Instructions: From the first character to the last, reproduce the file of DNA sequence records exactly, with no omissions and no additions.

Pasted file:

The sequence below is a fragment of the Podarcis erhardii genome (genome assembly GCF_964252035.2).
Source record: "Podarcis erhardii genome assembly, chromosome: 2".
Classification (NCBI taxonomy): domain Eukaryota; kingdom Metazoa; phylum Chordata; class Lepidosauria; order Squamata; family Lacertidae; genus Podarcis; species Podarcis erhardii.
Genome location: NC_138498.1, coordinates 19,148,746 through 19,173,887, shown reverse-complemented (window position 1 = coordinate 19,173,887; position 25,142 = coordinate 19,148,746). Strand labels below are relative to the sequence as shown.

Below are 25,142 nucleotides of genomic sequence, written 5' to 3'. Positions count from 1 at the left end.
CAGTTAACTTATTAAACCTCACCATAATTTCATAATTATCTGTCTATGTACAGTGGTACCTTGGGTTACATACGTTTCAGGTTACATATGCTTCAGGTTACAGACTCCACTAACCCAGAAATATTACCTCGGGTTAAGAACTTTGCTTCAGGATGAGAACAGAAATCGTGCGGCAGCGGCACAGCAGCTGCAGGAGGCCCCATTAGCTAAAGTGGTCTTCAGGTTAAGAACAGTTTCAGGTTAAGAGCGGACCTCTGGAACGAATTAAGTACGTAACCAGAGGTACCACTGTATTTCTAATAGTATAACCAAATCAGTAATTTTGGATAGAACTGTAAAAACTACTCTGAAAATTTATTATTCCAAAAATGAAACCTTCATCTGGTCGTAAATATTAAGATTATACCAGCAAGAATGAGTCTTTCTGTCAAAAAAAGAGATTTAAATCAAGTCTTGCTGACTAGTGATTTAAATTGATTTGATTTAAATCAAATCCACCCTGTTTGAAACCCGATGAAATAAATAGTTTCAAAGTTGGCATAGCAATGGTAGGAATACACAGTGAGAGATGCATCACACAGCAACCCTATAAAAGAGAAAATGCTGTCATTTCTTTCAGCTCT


The sequence below is a fragment of the Podarcis erhardii genome (genome assembly GCF_964252035.2).
Source record: "Podarcis erhardii genome assembly, chromosome: 2".
Classification (NCBI taxonomy): domain Eukaryota; kingdom Metazoa; phylum Chordata; class Lepidosauria; order Squamata; family Lacertidae; genus Podarcis; species Podarcis erhardii.
Genome location: NC_138498.1, coordinates 19,148,746 through 19,173,887, shown reverse-complemented (window position 1 = coordinate 19,173,887; position 25,142 = coordinate 19,148,746). Strand labels below are relative to the sequence as shown.

Below are 25,142 nucleotides of genomic sequence, written 5' to 3'. Positions count from 1 at the left end.
CAGTTAACTTATTAAACCTCACCATAATTTCATAATTATCTGTCTATGTACAGTGGTACCTTGGGTTACATACGTTTCAGGTTACATATGCTTCAGGTTACAGACTCCACTAACCCAGAAATATTACCTCGGGTTAAGAACTTTGCTTCAGGATGAGAACAGAAATCGTGCGGCAGCGGCACAGCAGCTGCAGGAGGCCCCATTAGCTAAAGTGGTCTTCAGGTTAAGAACAGTTTCAGGTTAAGAGCGGACCTCTGGAACGAATTAAGTACGTAACCAGAGGTACCACTGTATTTCTAATAGTATAACCAAATCAGTAATTTTGGATAGAACTGTAAAAACTACTCTGAAAATTTATTATTCCAAAAATGAAACCTTCATCTGGTCGTAAATATTAAGATTATACCAGCAAGAATGAGTCTTTCTGTCAAAAAAAGAGATTTAAATCAAGTCTTGCTGACTAGTGATTTAAATTGATTTGATTTAAATCAAATCCACCCTGTTTGAAACCCGATGAAATAAATAGTTTCAAAGTTGGCATAGCAATGGTAGGAATACACAGTGAGAGATGCATCACACAGCAACCCTATAAAAGAGAAAATGCTGTCATTTCTTTCAGCTCT